New York Governor Calls for Approval of 90MW South Fork OWF

Image source: Deepwater Wind (cropped)

New York State Governor Andrew M. Cuomo yesterday called on the Long Island Power Authority (LIPA) to approve Deepwater Wind’s South Fork offshore wind farm.

LIPA has indicated that contract negotiations are close to final, and the 90MW project will be voted a meeting on 25 January. In his State of the State address, Governor Cuomo called on LIPA to approve the offshore wind farm as the first step toward developing an area that can host up to 1,000MW of offshore wind power.

The Long Island Power Authority was expected to approve the 15-turbine offshore wind farm at a meeting scheduled for 20 July. However, the meeting was put off after its partner agency NYSERDA (New York State Energy and Research Development Authority) filed a request for postponement to align the proposed project with New York’s Offshore Wind Master Plan and the state’s Clean Energy Standard.

Following the release of the master plan’s blueprint, LIPA and Deepwater Wind began negotiations on the proposal.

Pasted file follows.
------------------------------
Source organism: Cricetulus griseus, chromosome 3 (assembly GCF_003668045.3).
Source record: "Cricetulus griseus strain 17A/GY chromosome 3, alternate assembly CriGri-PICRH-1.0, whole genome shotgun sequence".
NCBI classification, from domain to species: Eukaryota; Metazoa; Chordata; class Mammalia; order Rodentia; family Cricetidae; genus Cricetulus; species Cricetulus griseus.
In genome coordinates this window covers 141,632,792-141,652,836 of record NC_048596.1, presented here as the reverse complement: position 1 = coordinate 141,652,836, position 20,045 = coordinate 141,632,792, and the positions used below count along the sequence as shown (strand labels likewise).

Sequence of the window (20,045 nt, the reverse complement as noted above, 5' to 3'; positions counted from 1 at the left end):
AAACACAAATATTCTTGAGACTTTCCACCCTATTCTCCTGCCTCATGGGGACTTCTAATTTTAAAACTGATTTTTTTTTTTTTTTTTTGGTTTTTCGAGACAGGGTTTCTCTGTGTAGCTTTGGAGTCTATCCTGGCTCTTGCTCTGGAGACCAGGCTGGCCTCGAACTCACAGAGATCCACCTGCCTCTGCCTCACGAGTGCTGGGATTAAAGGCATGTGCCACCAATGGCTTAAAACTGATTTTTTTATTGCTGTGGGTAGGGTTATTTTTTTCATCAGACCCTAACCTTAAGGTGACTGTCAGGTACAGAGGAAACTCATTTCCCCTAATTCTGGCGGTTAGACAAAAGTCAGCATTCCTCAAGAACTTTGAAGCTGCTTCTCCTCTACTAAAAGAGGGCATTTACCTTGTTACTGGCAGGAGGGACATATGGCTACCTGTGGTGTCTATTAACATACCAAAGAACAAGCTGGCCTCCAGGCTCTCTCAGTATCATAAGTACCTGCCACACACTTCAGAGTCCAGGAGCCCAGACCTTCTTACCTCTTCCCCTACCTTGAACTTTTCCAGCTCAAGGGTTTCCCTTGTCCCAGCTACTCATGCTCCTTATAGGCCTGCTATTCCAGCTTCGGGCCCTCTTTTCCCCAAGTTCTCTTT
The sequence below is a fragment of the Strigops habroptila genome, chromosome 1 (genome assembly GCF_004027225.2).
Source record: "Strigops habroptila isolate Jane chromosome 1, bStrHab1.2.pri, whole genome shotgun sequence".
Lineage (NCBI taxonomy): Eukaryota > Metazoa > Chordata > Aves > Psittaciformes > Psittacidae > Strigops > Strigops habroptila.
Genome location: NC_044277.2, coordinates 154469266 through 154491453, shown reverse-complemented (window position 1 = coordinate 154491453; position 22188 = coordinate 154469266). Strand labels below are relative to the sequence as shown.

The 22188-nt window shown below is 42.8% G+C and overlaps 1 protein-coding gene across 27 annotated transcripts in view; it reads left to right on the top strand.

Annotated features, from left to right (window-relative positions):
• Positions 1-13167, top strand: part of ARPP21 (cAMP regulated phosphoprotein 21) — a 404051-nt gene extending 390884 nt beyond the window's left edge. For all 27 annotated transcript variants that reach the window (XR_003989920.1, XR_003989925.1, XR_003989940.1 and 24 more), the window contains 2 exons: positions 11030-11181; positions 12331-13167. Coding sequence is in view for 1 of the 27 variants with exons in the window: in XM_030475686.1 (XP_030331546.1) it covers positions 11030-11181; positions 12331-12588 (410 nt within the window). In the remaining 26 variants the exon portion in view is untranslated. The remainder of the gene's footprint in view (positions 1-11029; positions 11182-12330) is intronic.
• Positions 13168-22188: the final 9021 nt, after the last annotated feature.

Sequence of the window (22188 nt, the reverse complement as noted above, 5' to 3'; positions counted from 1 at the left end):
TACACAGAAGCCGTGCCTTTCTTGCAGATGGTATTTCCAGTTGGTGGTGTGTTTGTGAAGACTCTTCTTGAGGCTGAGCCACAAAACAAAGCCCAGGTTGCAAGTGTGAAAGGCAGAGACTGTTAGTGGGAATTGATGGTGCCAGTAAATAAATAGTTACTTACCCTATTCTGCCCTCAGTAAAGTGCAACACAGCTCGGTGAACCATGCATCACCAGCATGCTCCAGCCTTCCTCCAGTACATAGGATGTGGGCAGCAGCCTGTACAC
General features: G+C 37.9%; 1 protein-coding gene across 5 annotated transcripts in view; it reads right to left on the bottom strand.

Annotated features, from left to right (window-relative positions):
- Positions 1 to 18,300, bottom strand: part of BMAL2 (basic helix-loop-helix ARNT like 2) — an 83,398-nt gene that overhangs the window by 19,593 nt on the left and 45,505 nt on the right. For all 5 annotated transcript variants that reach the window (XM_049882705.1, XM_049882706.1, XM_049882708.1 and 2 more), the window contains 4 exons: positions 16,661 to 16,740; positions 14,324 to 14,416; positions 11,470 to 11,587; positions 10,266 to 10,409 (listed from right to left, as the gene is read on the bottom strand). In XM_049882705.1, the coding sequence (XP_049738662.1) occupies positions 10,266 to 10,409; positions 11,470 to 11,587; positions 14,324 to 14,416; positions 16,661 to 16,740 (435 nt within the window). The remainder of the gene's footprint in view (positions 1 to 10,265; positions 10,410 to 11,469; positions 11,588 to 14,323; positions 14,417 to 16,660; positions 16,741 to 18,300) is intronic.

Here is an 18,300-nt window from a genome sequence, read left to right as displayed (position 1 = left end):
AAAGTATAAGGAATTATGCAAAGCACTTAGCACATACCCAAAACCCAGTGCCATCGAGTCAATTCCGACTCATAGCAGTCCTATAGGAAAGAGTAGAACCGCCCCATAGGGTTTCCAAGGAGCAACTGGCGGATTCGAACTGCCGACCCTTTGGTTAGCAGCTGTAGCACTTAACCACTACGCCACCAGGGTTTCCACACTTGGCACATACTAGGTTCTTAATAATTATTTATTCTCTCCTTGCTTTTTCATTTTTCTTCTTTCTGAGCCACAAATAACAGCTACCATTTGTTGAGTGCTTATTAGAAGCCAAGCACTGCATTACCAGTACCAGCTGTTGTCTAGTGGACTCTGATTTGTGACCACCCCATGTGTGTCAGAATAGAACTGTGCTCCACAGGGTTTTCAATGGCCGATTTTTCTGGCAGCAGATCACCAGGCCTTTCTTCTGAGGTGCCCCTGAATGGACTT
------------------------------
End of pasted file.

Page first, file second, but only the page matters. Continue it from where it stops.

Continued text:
In December, New York labor unions, civic and environmental organizations and elected officials hosted a rally outside of LIPA to show their support for what is to be the nation’s largest offshore wind farm ahead of the vote on the project that was expected to take place at the end of 2016.

Deepwater ONE – South Fork project represents the first phase of a regional offshore wind farm Deepwater Wind proposes to develop some 30 miles (approx. 48km) southeast of Montauk, New York. The developer said the proposal has been made in response to PSEG-Long Island’s request for new local energy resources serving the South Fork.

To complement the wind farm, Deepwater Wind plans to build two new battery energy storage facilities, which will consist of lithium-ion battery technology designed and installed by General Electric.

Construction of Deepwater ONE – South Fork could begin as early as 2019, with commercial operations by 2022.

The company is behind the first offshore wind farm in America, the Block Island Wind Farm, which is now operational.

Furthermore, in November 2016, Deepwater Wind announced plans to construct a 120MW offshore wind farm, the Skipjack wind farm, some 17 nautical miles northeast of Ocean City, Maryland. The company has secured the rights to acquire the site’s federal lease, subject to regulatory approval.

Offshore WIND Staff

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